Like street signs, Dublin’s street names hold centuries of history. There is an entire book dedicated to the origin of the names of the main streets in the Irish capital. Most streets are named after saints, kings, queens, military, nobles and public buildings, but the city also has streets with very curious names.
We’ve listed some of Dublin’s funniest addresses and the explanation behind each name. Check out:
Misery Hill (Morro da Miséria)
The name of this street in Dublin’s Docklands reveals the dark past of the area where it is located. Some historians say the name came about because of a leprosarium in the vicinity, a hospital where leprosy victims were taken to be isolated from the rest of society. Others say that the bodies of executed people were taken there, and left for months until they rot. Today the street is next to the Irish Facebook headquarters, which is somewhat ironic.
This street in Dalkey has this name because it ran along the path parallel to the Atmospheric Railway, a railway that used trains powered by air suction (similar to the Porto Alegre aeromobile). The railway operated from 1844 to 1854 and carried passengers along a 2.8 km route between Dalkey and Dun Laoghaire. The interesting thing is that, from Dun Laoghaire to Dalkey, the train used atmospheric traction to move, while in the opposite direction, the train used only gravity, since most of the route was downhill – except for the end of the route. When the train did not have enough “rocking” to reach the station, third class passengers would get off the train and push it.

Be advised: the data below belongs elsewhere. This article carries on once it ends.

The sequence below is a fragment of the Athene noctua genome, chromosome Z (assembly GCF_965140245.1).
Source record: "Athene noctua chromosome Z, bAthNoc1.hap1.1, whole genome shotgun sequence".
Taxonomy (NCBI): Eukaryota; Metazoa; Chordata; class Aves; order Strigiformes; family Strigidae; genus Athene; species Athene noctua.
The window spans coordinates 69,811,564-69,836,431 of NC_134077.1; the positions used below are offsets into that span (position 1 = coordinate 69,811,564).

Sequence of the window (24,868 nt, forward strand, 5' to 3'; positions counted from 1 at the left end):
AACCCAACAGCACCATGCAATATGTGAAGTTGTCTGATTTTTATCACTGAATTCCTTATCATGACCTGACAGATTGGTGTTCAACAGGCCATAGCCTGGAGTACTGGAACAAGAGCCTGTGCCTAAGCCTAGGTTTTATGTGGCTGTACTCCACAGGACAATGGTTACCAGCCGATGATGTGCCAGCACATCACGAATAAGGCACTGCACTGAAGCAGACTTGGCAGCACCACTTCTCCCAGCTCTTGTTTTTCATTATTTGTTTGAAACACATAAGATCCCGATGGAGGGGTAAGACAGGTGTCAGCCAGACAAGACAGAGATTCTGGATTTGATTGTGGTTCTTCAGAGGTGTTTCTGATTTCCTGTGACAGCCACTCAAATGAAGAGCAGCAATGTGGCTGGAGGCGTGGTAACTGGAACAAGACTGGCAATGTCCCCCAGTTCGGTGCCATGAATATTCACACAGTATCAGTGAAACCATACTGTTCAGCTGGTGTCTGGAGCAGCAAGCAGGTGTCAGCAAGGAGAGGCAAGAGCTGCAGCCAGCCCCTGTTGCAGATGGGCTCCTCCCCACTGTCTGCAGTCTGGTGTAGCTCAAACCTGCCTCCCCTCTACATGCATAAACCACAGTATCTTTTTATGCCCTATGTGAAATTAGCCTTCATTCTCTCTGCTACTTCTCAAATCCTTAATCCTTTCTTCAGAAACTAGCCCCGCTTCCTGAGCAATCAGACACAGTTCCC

Lucky Lane (Beco da Sorte)
This street was just an unnamed place in Dublin 7, until architect Peter Carroll decided to build his house there. When he christened the street, he asked the older residents of the region if they had any stories to tell. Peter discovered that there was a market in the area a long time ago, and farmers used the street to park their carts. After sales, the farmers came back slightly intoxicated, fell into the dung and lost the coins that fell out of their pockets. Days later, the lucky children found the little “treasures” on the street.
This residential street in Kilmore, Dublin 5, is part of a residential subdivision from the 60’s. Inspired by the space race of the time, this street was named after the Apollo Project, which took the man to the moon in 1969. Nearby , there is also Tranquility Grove, named after Tranquility Base, the place on the moon where the astronauts landed; Eagle Park, referring to the space vehicle used in the mission; in addition to the Armstrong Walk and Aldrin Walk, in honor of astronauts Neil Armstrong and Buzz Aldrin.